JEROME WEIDMAN achieved what most young writers would cheerfully surrender their souls for: a literary sensation with his first book, and a literary scandal with his second.
Weidman's vision was an essentially bleak and jaundiced one, his debut novel, I Can Get It For You Wholesale (1937), a savage indictment of New York's notorious garment trade and what he saw as the human vermin that ran parts of it, and especially the book's villain - though "villain" in the context is far too soft and Victorian a word to use in conjunction with his predatory and grasping Harry Bogen, who would sacrifice anything to gain a buck. Though there was a comic bedrock to the novel, Weidman's concentration on the sheer nastiness of many of his characters disturbed the critics, particularly those from the Jewish community, who were angered by what they felt was Weidman's "treachery" to his race.
Weidman, only 24, hit back by pointing out that he had a responsibility as a writer to tell the truth as he had experienced it (he had, after all, grown up on Manhattan's Lower East Side, and his first job after high school had actually been as an office-boy in the garment business itself). His stand was supported by Ernest Hemingway, who wrote him a letter which famously included the line "Don't let them get you down, kid . . ."
However, if certain of the critics were angered by I Can Get It For You Wholesale, they were infuriated by Weidman's follow-up What's In It For Me? (1938), an even harsher tale of amorality and greed set against the teeming backdrop of Manhattan's small-business quarter. Protests from the Jewish community in particular forced Weidman's publishers, Simon and Schuster, to agree to cease printing the book, though only at the end of the year - by which time the novel had in any case achieved runaway- bestseller status, and Weidman himself an interesting notoriety.
Jerome Weidman was born in New York City in 1913, the son of immigrant Jewish parents, Joseph Weidman and Anne (Falkovitz) Weid-man. His father was in the garment trade (a pocket-stitcher on suits) and pushed his son into a desk job after high school. Weidman's experiences were by no means happy ones and he pursued other forms of education, finally enrolling in the New York University Law School. He was admitted to the Bar but never practised, writing and the business of writing taking over his life.
He was a champion of the city's bustling and perilous inner heart - "I have never seen a sunset," he once wrote, "or a mountain top that can match the fascination of 14th Street between 2nd Avenue and Broadway on a Saturday night" - charting the lives of its denizens with scrupulous care but not with love. His "good guys" are essentially patsys who are invariably and inexorably (in the argot of today) shafted by their far more pitiless and vicious fellows, and "bad guys", who are certainly more sharply realised on the page and in the imagination by Weidman's scalpel- like pen. There was precious little hope of salvation - indeed, precious little hope - in his early novels and often dazzling and highly crafted short stories, many of which inevitably found their way into Harold Ross's New Yorker during its Golden Age of the late Thirties and early Forties.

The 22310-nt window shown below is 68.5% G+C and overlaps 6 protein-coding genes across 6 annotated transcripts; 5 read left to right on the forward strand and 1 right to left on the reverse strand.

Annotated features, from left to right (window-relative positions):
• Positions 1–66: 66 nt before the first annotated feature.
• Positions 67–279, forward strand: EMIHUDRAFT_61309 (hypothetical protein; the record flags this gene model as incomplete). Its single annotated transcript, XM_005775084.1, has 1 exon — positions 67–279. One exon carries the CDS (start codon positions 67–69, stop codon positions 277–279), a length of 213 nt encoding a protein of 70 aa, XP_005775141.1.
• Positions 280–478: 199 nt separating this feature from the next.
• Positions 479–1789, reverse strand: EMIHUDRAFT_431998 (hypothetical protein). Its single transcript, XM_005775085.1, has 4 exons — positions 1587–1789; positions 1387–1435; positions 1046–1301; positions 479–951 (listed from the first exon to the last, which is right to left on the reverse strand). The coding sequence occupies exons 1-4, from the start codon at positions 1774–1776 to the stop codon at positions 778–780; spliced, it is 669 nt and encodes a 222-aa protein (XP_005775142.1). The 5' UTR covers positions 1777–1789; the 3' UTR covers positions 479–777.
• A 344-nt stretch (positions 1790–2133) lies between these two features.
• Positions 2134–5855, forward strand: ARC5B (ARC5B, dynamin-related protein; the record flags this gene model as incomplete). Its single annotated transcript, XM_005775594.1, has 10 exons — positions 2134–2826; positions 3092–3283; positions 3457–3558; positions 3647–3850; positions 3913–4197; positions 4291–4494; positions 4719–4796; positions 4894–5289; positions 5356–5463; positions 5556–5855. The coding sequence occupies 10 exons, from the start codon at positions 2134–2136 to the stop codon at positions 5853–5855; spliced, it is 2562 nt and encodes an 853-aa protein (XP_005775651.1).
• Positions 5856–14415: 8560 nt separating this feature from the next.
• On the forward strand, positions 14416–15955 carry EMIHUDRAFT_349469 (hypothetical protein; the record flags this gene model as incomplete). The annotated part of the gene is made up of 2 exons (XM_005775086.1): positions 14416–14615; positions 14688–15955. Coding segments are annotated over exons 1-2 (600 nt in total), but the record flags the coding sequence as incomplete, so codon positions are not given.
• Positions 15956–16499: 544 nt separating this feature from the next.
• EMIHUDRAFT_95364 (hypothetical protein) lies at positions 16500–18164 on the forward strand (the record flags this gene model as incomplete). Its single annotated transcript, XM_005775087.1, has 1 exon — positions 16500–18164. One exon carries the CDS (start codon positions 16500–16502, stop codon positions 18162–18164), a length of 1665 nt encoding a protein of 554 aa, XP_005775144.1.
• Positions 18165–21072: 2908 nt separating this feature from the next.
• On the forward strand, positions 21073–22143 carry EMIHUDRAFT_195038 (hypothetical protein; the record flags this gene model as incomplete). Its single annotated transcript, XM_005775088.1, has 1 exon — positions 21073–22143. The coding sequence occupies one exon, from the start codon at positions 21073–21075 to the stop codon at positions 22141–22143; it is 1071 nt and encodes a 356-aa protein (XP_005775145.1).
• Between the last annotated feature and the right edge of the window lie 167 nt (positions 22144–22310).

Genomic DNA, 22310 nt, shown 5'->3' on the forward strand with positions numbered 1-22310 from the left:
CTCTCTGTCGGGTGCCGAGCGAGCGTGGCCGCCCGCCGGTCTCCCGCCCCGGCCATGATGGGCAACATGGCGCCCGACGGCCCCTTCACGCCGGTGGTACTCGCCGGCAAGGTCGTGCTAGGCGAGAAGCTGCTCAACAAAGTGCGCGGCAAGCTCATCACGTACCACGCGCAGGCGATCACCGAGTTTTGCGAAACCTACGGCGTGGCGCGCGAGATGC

During the Second World War Weidman worked for the Office of War Information, a government propaganda agency upon which he based his sharply comic 1946 satire Too Early To Tell (in the novel the OWI was transformed into the Bureau of Psychological Combat, peopled by any number of scoundrels and pompous buffoons). In The Price Is Right (1949, the cautionary tale of a brash and ambitious young newspaperman) he returned somewhat to the bitter and disgusted mood of his pre-war novels.
During the 1950s Weidman utilised his talent for speakable dialogue in a number of screenplays, which let to his partnering George Abbot in writing the book of the musical Fiorello!, in celebration of New York's best-loved mayor (1934-45), Fiorello Henry La Guardia. This won him a Pulitzer Prize.
Reviewers were often caustic about Weidman - "Weidman is clever about people without being really wise about them," Lee Rogow wrote in the Saturday Review of Literature in 1949. An oft-repeated gibe was that he was "superficial". Nevertheless he had his champions, including Hemingway and (perhaps startlingly) Robert Graves. At the time of the suppression of What's In It For Me?, the influential literary critic (Esquire, Newsweek and the American Mercury) Burton Rascoe in particular bitterly inveighed against the suppressors, dubbing Weidman "a brilliant, sensitive, cultural and extraordinarily talented young man". (Rascoe himself was no respecter of sacred cows: he had been sacked from the Chicago Tribune for poking fun at the Christian Science founder Mary Baker Eddy.)
Despite his often bitter feelings about his fellow members of the human race, Jerome Weidman was a writer who cared about the craft of writing and cared about other writers, actively supporting their causes and serving as President of the Authors' League of America from 1969 to 1974.
Jerome Weidman, novelist, screenwriter and playwright: born New York 4 August 1913: married 1942 Peggy Wright (two sons); died New York 6 October 1998.
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